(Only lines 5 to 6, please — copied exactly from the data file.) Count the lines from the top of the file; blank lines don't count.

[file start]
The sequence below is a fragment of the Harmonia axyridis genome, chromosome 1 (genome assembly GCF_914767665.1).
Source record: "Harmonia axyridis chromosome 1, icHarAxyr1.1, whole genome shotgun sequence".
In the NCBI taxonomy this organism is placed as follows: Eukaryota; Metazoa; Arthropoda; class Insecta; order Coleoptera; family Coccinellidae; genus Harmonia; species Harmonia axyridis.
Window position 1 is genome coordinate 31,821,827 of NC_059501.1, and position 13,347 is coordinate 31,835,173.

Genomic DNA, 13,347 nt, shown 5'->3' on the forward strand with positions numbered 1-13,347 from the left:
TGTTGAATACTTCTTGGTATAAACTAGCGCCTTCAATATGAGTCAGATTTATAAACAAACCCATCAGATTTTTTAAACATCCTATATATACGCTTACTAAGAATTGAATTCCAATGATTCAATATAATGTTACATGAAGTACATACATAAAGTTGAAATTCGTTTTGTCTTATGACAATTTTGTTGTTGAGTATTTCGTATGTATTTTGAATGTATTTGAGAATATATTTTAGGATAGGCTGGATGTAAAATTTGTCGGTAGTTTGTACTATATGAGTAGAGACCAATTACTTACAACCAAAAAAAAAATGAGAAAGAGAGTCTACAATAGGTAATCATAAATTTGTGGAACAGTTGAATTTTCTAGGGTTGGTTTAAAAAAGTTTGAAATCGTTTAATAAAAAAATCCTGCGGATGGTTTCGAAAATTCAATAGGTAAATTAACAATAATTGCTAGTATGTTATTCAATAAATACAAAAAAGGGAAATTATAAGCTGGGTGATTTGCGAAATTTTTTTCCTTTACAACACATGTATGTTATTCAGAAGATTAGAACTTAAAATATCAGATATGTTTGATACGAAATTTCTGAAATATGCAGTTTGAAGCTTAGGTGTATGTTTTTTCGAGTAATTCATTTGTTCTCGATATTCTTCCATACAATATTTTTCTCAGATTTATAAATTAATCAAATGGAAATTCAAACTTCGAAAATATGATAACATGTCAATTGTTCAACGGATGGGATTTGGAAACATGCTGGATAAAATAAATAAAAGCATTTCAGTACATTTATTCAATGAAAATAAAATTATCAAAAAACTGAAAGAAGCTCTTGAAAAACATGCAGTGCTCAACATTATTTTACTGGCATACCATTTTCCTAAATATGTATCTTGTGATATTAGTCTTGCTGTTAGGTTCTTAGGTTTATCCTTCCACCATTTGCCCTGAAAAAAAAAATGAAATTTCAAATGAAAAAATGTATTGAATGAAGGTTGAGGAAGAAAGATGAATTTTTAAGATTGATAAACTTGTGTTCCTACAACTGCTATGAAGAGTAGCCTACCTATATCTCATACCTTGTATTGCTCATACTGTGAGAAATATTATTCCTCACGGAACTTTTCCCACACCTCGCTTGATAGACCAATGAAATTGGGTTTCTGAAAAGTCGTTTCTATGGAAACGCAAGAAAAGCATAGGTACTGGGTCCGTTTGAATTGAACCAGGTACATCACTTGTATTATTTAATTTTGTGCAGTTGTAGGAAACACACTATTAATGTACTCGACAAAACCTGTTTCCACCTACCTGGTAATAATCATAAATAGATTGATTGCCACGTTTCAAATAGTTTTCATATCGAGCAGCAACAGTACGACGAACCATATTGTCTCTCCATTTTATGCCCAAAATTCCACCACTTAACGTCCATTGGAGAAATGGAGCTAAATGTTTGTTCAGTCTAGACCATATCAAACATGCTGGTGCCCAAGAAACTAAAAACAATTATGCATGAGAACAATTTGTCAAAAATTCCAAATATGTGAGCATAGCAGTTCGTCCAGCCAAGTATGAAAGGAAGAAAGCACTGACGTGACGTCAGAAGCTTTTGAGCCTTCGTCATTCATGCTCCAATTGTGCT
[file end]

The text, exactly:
Genomic DNA, 13,347 nt, shown 5'->3' on the forward strand with positions numbered 1-13,347 from the left:
TGTTGAATACTTCTTGGTATAAACTAGCGCCTTCAATATGAGTCAGATTTATAAACAAACCCATCAGATTTTTTAAACATCCTATATATACGCTTACTAAGAATTGAATTCCAATGATTCAATATAATGTTACATGAAGTACATACATAAAGTTGAAATTCGTTTTGTCTTATGACAATTTTGTTGTTGAGTATTTCGTATGTATTTTGAATGTATTTGAGAATATATTTTAGGATAGGCTGGATGTAAAATTTGTCGGTAGTTTGTACTATATGAGTAGAGACCAATTACTTACAACCAAAAAAAAAATGAGAAAGAGAGTCTACAATAGGTAATCATAAATTTGTGGAACAGTTGAATTTTCTAGGGTTGGTTTAAAAAAGTTTGAAATCGTTTAATAAAAAAATCCTGCGGATGGTTTCGAAAATTCAATAGGTAAATTAACAATAATTGCTAGTATGTTATTCAATAAATACAAAAAAGGGAAATTATAAGCTGGGTGATTTGCGAAATTTTTTTCCTTTACAACACATGTATGTTATTCAGAAGATTAGAACTTAAAATATCAGATATGTTTGATACGAAATTTCTGAAATATGCAGTTTGAAGCTTAGGTGTATGTTTTTTCGAGTAATTCATTTGTTCTCGATATTCTTCCATACAATATTTTTCTCAGATTTATAAATTAATCAAATGGAAATTCAAACTTCGAAAATATGATAACATGTCAATTGTTCAACGGATGGGATTTGGAAACATGCTGGATAAAATAAATAAAAGCATTTCAGTACATTTATTCAATGAAAATAAAATTATCAAAAAACTGAAAGAAGCTCTTGAAAAACATGCAGTGCTCAACATTATTTTACTGGCATACCATTTTCCTAAATATGTATCTTGTGATATTAGTCTTGCTGTTAGGTTCTTAGGTTTATCCTTCCACCATTTGCCCTGAAAAAAAAAATGAAATTTCAAATGAAAAAATGTATTGAATGAAGGTTGAGGAAGAAAGATGAATTTTTAAGATTGATAAACTTGTGTTCCTACAACTGCTATGAAGAGTAGCCTACCTATATCTCATACCTTGTATTGCTCATACTGTGAGAAATATTATTCCTCACGGAACTTTTCCCACACCTCGCTTGATAGACCAATGAAATTGGGTTTCTGAAAAGTCGTTTCTATGGAAACGCAAGAAAAGCATAGGTACTGGGTCCGTTTGAATTGAACCAGGTACATCACTTGTATTATTTAATTTTGTGCAGTTGTAGGAAACACACTATTAATGTACTCGACAAAACCTGTTTCCACCTACCTGGTAATAATCATAAATAGATTGATTGCCACGTTTCAAATAGTTTTCATATCGAGCAGCAACAGTACGACGAACCATATTGTCTCTCCATTTTATGCCCAAAATTCCACCACTTAACGTCCATTGGAGAAATGGAGCTAAATGTTTGTTCAGTCTAGACCATATCAAACATGCTGGTGCCCAAGAAACTAAAAACAATTATGCATGAGAACAATTTGTCAAAAATTCCAAATATGTGAGCATAGCAGTTCGTCCAGCCAAGTATGAAAGGAAGAAAGCACTGACGTGACGTCAGAAGCTTTTGAGCCTTCGTCATTCATGCTCCAATTGTGCT